The Green Hill Center for North Carolina Art will stage four different exhibitions of works by North Carolina artists when it celebrates its opening in the Greensboro Cultural Center Sept. 16 with a free open house from 2 to 5 p.m.
Green Hill has been in temporary quarters while the center was completely renovated and expanded. It will occupy a much larger area. Four display galleries will enable it to mount exhibitions concurrently.``The new Green Hill facility not only represents a physical expansion for the gallery but an expansion in what our organization can offer a state-wide audience,' said Jill R. Wilson, president of the Green Hill board. ``we are very optimistic about the part Green Hill will play in the visual arts in Greensboro and North Carolina.'
The major opening show will be ``North Carolina Art Quilts,' featuring six quilt artists who use a contemporary approach to this traditional medium. Participating will be Patsy Allen, Susan Webb Lee, Jan Maher and Stephanie Santmyers of Greensboro and Linda Cantrell of Asheville, and Jodie Stutchbury of Hendersonville.
The quilt show will inaugurate use of the Ralph Clay Price Gallery, Green Hill's main exhibition area. The 3,690-square-foot gallery is being outfitted with funds from the Kathleen Price and Joseph M. Bryan Family Foundation.
On view in the Artists Gallery will be works by Greensboro artist Vandorn Hinnant. His abstract images stem from his interest in the Golden Mean theory of proportionality and how it is reflected in a universal order. Hinnant is a graduate in art and design from N.C. State University and was the featured artist in the United Arts Council's 1990 Black American Arts Festival. He is the first artist to show in the new gallery dedicated to solo shows by state artists.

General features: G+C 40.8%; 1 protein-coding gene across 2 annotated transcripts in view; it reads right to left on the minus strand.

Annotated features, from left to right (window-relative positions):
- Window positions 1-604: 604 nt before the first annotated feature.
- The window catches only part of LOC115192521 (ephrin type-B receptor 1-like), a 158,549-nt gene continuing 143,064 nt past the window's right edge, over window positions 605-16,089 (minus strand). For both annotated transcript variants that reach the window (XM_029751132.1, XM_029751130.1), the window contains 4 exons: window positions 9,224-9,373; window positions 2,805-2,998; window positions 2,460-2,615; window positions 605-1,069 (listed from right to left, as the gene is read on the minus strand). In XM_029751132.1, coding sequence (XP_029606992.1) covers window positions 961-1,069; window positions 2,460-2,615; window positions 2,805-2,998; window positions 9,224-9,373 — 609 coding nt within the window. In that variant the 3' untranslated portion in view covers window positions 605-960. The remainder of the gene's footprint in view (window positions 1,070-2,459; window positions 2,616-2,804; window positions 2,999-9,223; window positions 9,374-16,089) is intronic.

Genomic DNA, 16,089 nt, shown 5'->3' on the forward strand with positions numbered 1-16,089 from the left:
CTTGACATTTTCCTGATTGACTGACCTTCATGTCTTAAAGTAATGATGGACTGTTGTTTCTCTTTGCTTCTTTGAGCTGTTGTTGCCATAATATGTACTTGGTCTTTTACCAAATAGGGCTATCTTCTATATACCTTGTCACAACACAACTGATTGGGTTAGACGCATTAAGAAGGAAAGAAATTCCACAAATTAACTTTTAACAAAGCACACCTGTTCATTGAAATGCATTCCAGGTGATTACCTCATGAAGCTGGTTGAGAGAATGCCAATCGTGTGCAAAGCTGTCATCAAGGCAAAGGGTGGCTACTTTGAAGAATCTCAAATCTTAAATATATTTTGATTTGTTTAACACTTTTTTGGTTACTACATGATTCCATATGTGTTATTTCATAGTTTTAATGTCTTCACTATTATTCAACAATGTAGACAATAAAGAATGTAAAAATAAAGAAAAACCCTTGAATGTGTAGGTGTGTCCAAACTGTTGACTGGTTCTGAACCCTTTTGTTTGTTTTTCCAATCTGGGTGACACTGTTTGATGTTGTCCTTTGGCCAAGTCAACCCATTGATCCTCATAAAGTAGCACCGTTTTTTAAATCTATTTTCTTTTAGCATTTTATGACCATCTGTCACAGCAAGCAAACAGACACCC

The exhibition, ``Video Viewpoints: Laura Davis,' will be Green Hill's first major video art show. Davis, widely known in the state for her work, lectures in video art at East Carolina University. Her works have been seen nationally on Deep DIsh TV and have been in shows at the N.C. Museum of Art in Raleigh, the National Video Festival in Los Angeles and at the Museo de Arte Moderno in Medellin, Colombia.
The show begins a Video Viewpoints series which will feature work by various North Carolina video and film artists. All will be shown in the new Video Gallery.
The center's fourth exhibition area, the Education Gallery, will open with ``Native American Student Art.' Exhibiting works by young people of the Lumbee and Cherokee tribes, the show is the first of a series which will feature work from area schools as well as exhibitions organized around special themes or events. The first show marks Native American Heritage Week.
The Education Gallery show will run through Sept. 26. The other three shows will run through Nov. 17.
Admission to Green Hill is free. Hours are 10 a.m. to 5 p.m. Tuesday through Saturday.
Green Hill is the state's only non-profit gallery and educational agency focusing exclusively on North Carolina art. A funded member of the United Arts Council, Green Hill receives grants from public agencies, foundations, corporations and individuals to support its programs.